Hold on to your lightsabers and brace yourself for hyperspace. A team from Harvard University suspects mysterious energy flashes detected in galaxies far, far away may be caused by a species of super-advanced aliens firing up their interstellar spacecraft.
It is a scientific development that – if true – would make Star Wars more akin to an historical documentary than a nonsensical piece of sci-fi movie-making.
The scientists at the highly respected Harvard-Smithsonian Centre for Astrophysics, have come up with what they believe is a possible explanation for the existence of Fast Radio Bursts – or FRBs – that were discovered a decade ago.
FRBs are intense radio pulses that last no more than a millisecond that emanate from remote galaxies billions of light years away.
They were first detected in 2007 by the world’s largest radio telescopes but ten years on astrophysicists remain no clearer about what produced them.
Enter the team from Harvard with a theory to make Darth Vader splutter in his mask. Or as Yoda might say: “Aliens there are maybe.”
Professor Avi Loeb and his colleague Dr Manasvi Lingam have published a study offering up one possible theory.
They say the FRBs could be evidence of alienshard at work and that the bursts may be leaked energy from unimaginably powerful transmitters capable of sending giant light sail ships on voyages between stars.
Prof Loeb said: “Fast radio bursts are exceedingly bright given their short duration and origin at great distances, and we haven’t identified a possible natural source with any confidence. An artificial origin is worth contemplating and checking.”
In their study, which has been accepted for publication in the Astrophysical Journal Letters, Prof Loeb and Dr Lingam looked at the feasibility of building a radio transmitter powerful enough to be detectable across such immense distances.
They concluded that a solar-powered system would generate the required amount of energy if it used an area twice the size of Earth to capture the sun’s rays.
Water-cooling on a colossal scale would also be needed to prevent the underlying structure melting.
The Harvard team then speculates that the purpose of such a giant solar powered energy plant is to drive interstellar light sails.
A light sail uses the tiny amount of pressure exerted by light to produce a small but continuous acceleration that over time allows a space craft to attain great speeds.
The energy levels responsible for FRBs would be enough to push a payload weighing a million tons – about 20 times the mass of the largest cruise ships on Earth.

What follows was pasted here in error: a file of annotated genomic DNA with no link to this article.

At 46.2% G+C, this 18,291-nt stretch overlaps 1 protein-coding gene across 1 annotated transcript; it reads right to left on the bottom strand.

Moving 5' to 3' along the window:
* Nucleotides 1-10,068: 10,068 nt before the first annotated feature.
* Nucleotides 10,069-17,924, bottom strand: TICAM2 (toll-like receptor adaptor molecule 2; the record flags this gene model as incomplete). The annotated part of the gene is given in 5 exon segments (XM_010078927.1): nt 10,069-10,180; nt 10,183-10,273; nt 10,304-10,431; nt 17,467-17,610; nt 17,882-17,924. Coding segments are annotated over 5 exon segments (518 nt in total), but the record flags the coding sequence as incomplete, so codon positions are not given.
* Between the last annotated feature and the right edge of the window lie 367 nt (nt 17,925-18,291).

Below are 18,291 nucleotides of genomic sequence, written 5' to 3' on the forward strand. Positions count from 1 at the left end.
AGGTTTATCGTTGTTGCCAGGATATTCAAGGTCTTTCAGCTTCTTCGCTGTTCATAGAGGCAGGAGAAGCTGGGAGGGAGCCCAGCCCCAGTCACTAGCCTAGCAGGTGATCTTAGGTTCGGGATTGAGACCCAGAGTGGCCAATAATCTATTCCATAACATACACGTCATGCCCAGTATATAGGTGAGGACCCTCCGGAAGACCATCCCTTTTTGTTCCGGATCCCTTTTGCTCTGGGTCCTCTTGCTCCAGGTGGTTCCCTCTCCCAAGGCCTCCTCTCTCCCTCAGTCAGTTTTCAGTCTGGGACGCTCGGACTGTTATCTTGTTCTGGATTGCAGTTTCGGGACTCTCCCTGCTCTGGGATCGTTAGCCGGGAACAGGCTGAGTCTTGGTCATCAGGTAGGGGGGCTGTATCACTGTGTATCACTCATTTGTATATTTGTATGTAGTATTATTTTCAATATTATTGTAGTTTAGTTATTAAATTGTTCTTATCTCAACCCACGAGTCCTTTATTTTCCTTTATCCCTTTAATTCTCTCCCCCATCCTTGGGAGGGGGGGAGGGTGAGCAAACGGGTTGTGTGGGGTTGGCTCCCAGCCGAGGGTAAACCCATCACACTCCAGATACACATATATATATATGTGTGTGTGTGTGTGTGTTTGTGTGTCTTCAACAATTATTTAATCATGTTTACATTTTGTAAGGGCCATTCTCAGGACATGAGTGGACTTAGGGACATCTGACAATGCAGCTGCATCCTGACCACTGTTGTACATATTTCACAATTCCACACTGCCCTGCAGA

“That’s big enough to carry living passengers across interstellar or even intergalactic distances,” said Dr Lingam.
The transmitter would need to focus its beam on the light sail continuously. But observers on Earth would only see a brief flash because the sail and its host planet, star and galaxy are all moving relative to us. As a result, the beam sweeps across the sky and only points towards Earth for a split second.
Prof Loeb has admitted that this work is speculative. He said: “Science isn’t a matter of belief, it’s a matter of evidence. Deciding what’s likely ahead of time limits the possibilities. It’s worth putting ideas out there and letting the data be the judge.”
Dr Simon Foster, a solar physicist at Imperial College London and star of the television science show Duck Quacks Don’t Echo, said he was sceptical that aliens were the cause of FRBs. “We just don’t know what these things are but I suspect there’s a more natural explanation than that they are alien-made. It would be lovely if it was aliens.
“But FRBs are more likely the product of a new type of star or black holes colliding. At the moment though we know so little.”
While the prospect of alien life might thrill us mere earthlings, don’t get too excited. The FRBs occur in galaxies that more than two and a half billion light years away. Dr Foster explained: “So these signals we are receiving were created 2.5 billion years ago. Sadly this means that communication with any ‘aliens’ would be impossible as we would be waiting five billion years for a reply to a question we sent them.”